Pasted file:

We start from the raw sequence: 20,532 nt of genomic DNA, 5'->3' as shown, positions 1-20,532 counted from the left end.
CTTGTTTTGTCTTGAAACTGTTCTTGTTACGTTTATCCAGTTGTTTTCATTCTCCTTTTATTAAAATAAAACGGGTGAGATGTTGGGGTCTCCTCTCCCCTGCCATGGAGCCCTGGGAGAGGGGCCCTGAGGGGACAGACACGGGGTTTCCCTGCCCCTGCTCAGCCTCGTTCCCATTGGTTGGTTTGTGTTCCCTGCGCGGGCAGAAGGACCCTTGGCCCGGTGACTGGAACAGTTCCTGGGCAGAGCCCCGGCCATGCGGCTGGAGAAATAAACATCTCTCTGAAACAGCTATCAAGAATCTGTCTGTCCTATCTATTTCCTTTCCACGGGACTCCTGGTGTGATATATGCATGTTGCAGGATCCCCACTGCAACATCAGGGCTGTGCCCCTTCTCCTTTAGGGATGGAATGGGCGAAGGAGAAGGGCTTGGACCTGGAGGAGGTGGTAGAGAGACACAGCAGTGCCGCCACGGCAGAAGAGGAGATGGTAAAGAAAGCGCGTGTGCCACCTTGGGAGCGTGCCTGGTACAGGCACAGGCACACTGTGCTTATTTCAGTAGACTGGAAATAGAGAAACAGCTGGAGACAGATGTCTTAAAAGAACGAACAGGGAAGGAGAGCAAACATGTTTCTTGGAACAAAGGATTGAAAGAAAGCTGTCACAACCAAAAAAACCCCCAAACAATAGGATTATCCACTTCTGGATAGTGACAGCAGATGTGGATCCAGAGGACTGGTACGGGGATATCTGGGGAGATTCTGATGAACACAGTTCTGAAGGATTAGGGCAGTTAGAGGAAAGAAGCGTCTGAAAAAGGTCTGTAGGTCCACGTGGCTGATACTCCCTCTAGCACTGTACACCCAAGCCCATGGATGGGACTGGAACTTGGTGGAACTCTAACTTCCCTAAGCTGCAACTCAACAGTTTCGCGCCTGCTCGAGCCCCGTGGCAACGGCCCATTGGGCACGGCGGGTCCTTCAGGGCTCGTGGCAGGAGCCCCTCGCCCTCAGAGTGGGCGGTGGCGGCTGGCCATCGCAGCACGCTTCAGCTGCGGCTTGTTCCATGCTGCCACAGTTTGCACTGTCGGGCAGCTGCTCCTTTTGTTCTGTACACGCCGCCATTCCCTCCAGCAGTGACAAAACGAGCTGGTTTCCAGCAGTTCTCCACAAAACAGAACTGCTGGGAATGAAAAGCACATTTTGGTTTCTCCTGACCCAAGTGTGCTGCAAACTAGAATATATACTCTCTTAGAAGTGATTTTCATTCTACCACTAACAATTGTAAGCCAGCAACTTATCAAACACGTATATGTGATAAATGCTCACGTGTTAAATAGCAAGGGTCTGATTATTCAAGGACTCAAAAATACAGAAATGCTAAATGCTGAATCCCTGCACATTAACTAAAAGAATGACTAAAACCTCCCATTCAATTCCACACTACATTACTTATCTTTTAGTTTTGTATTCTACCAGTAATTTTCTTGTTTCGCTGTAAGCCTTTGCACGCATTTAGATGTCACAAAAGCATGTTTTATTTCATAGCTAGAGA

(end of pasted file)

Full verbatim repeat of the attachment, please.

We start from the raw sequence: 20,532 nt of genomic DNA, 5'->3' as shown, positions 1-20,532 counted from the left end.
CTTGTTTTGTCTTGAAACTGTTCTTGTTACGTTTATCCAGTTGTTTTCATTCTCCTTTTATTAAAATAAAACGGGTGAGATGTTGGGGTCTCCTCTCCCCTGCCATGGAGCCCTGGGAGAGGGGCCCTGAGGGGACAGACACGGGGTTTCCCTGCCCCTGCTCAGCCTCGTTCCCATTGGTTGGTTTGTGTTCCCTGCGCGGGCAGAAGGACCCTTGGCCCGGTGACTGGAACAGTTCCTGGGCAGAGCCCCGGCCATGCGGCTGGAGAAATAAACATCTCTCTGAAACAGCTATCAAGAATCTGTCTGTCCTATCTATTTCCTTTCCACGGGACTCCTGGTGTGATATATGCATGTTGCAGGATCCCCACTGCAACATCAGGGCTGTGCCCCTTCTCCTTTAGGGATGGAATGGGCGAAGGAGAAGGGCTTGGACCTGGAGGAGGTGGTAGAGAGACACAGCAGTGCCGCCACGGCAGAAGAGGAGATGGTAAAGAAAGCGCGTGTGCCACCTTGGGAGCGTGCCTGGTACAGGCACAGGCACACTGTGCTTATTTCAGTAGACTGGAAATAGAGAAACAGCTGGAGACAGATGTCTTAAAAGAACGAACAGGGAAGGAGAGCAAACATGTTTCTTGGAACAAAGGATTGAAAGAAAGCTGTCACAACCAAAAAAACCCCCAAACAATAGGATTATCCACTTCTGGATAGTGACAGCAGATGTGGATCCAGAGGACTGGTACGGGGATATCTGGGGAGATTCTGATGAACACAGTTCTGAAGGATTAGGGCAGTTAGAGGAAAGAAGCGTCTGAAAAAGGTCTGTAGGTCCACGTGGCTGATACTCCCTCTAGCACTGTACACCCAAGCCCATGGATGGGACTGGAACTTGGTGGAACTCTAACTTCCCTAAGCTGCAACTCAACAGTTTCGCGCCTGCTCGAGCCCCGTGGCAACGGCCCATTGGGCACGGCGGGTCCTTCAGGGCTCGTGGCAGGAGCCCCTCGCCCTCAGAGTGGGCGGTGGCGGCTGGCCATCGCAGCACGCTTCAGCTGCGGCTTGTTCCATGCTGCCACAGTTTGCACTGTCGGGCAGCTGCTCCTTTTGTTCTGTACACGCCGCCATTCCCTCCAGCAGTGACAAAACGAGCTGGTTTCCAGCAGTTCTCCACAAAACAGAACTGCTGGGAATGAAAAGCACATTTTGGTTTCTCCTGACCCAAGTGTGCTGCAAACTAGAATATATACTCTCTTAGAAGTGATTTTCATTCTACCACTAACAATTGTAAGCCAGCAACTTATCAAACACGTATATGTGATAAATGCTCACGTGTTAAATAGCAAGGGTCTGATTATTCAAGGACTCAAAAATACAGAAATGCTAAATGCTGAATCCCTGCACATTAACTAAAAGAATGACTAAAACCTCCCATTCAATTCCACACTACATTACTTATCTTTTAGTTTTGTATTCTACCAGTAATTTTCTTGTTTCGCTGTAAGCCTTTGCACGCATTTAGATGTCACAAAAGCATGTTTTATTTCATAGCTAGAGA